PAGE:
Sunday, November 11, 2007
Veterans Day's. Honoring the 24.9 million plus military veterans in the United States who served.
Veterans Day is an American holiday honoring military veterans. Both a federal holiday and a state holiday in all states, it is celebrated on the same day as Armistice Day or Remembrance Day in other parts of the world, falling on November 11, the anniversary of the signing of the Armistice that ended World War I. (Major hostilities of World War I were formally ended at the 11th hour of the 11th day of the 11th month of 1918 with the German signing of the Armistice.)
Veterans Day is largely intended to thank veterans for their service, to acknowledge that their contributions to United States national security are appreciated, and to underscore the fact that all those who served - not only those who died - have sacrificed and done their duty.
The Uniform Holidays Bill (Public Law 90-363 (82 Stat. 250)) was signed on June 28, 1968, and was intended to ensure three-day weekends for federal employees by celebrating four national holidays on Mondays: Washington's Birthday, Memorial Day, Veterans Day, and Columbus Day. After protests by veterans' groups, it was moved back to November 11 in 1978 (most states had reverted to the original date during the '70s). Even though it is a federal and state holiday, it is formally observed in most parts of the United States only by government offices and banks. Some schools and almost all businesses stay open on regular schedules. Most public transit systems thus stay on regular schedules. Most businesses cite the holiday's proximity to Thanksgiving (when many businesses close for a four-day weekend) as the main reason for staying open on Veterans Day, but some schools and most businesses also stay open on Columbus Day.
Text of Proclamation
BY THE PRESIDENT OF THE UNITED STATES OF AMERICA
Whereas it has long been our customs to commemorate November 11, the anniversary of the ending of World War I, by paying tribute to the heroes of that tragic struggle and by rededicating ourselves to the cause of peace; and Whereas in the intervening years, the United States has been involved in two other great military conflicts, which have added millions of veterans living and dead to the honor rolls of this Nation; and
Whereas the Congress passed a concurrent resolution on June 4, 1926 (44 Stat. 1982), calling for the observance of November 11 with appropriate ceremonies, and later provided in an act approved May 13, 1938 (52 Stat. 351) , that the eleventh of November should be a legal holiday and should be known as Armistice Day; and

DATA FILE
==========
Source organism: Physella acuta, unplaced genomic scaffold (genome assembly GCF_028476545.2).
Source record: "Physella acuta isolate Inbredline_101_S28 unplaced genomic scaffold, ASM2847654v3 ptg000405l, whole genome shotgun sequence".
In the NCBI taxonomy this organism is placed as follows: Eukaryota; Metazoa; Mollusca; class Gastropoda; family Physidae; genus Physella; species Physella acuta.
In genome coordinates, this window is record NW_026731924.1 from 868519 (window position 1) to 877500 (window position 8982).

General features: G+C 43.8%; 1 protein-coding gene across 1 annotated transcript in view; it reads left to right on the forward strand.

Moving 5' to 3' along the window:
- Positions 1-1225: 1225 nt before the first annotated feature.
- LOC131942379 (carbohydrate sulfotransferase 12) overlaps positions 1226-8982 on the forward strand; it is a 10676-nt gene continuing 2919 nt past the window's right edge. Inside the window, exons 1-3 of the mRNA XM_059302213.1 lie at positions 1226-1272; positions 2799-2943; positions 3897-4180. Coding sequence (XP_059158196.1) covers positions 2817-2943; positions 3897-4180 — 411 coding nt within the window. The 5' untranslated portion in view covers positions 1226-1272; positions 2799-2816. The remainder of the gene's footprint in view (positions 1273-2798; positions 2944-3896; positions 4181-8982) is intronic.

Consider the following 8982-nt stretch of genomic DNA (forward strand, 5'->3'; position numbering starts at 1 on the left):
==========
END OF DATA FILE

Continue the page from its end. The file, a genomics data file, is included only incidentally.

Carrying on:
Whereas, in order to expand the significance of that commemoration and in order that a grateful Nation might pay appropriate homage to the veterans of all its wars who have contributed so much to the preservation of this Nation, the Congress, by an act approved June 1, 1954 (68 Stat. 168), changed the name of the holiday to Veterans Day:
Now, Therefore, I, Dwight D. Eisenhower, President of the United States of America , do hereby call upon all of our citizens to observe Thursday, November 11, 1954 , as Veterans Day. On that day let us solemnly remember the sacrifices of all those who fought so valiantly, on the seas, in the air, and on foreign shores, to preserve our heritage of freedom, and let us reconsecrate ourselves to the task of promoting an enduring peace so that their efforts shall not have been in vain.
I also direct the appropriate officials of the Government to arrange for the display of the flag of the United States on all public buildings on Veterans Day.
In order to insure proper and widespread observance of this anniversary, all veterans, all veterans' organizations, and the entire citizenry will wish to join hands in the common purpose.
Toward this end, I am designating the Administrator of Veterans' Affairs as Chairman of a Veterans Day National Committee, which shall include such other persons as the Chairman may select, and which will coordinate at the national level necessary planning for the observance. I am also requesting the heads of all departments and agencies of the Executive branch of the Government to assist the National Committee in every way possible.
IN WITNESS WHEREOF, I have hereunto set my hand and cause the Seal of the United States of America to be affixed.
Done at the City of Washington this eighth day of October in the Year of our Lord nineteen hundred and fifty-four, and of the Independence of the United States of America the one hundred and seventy-ninth.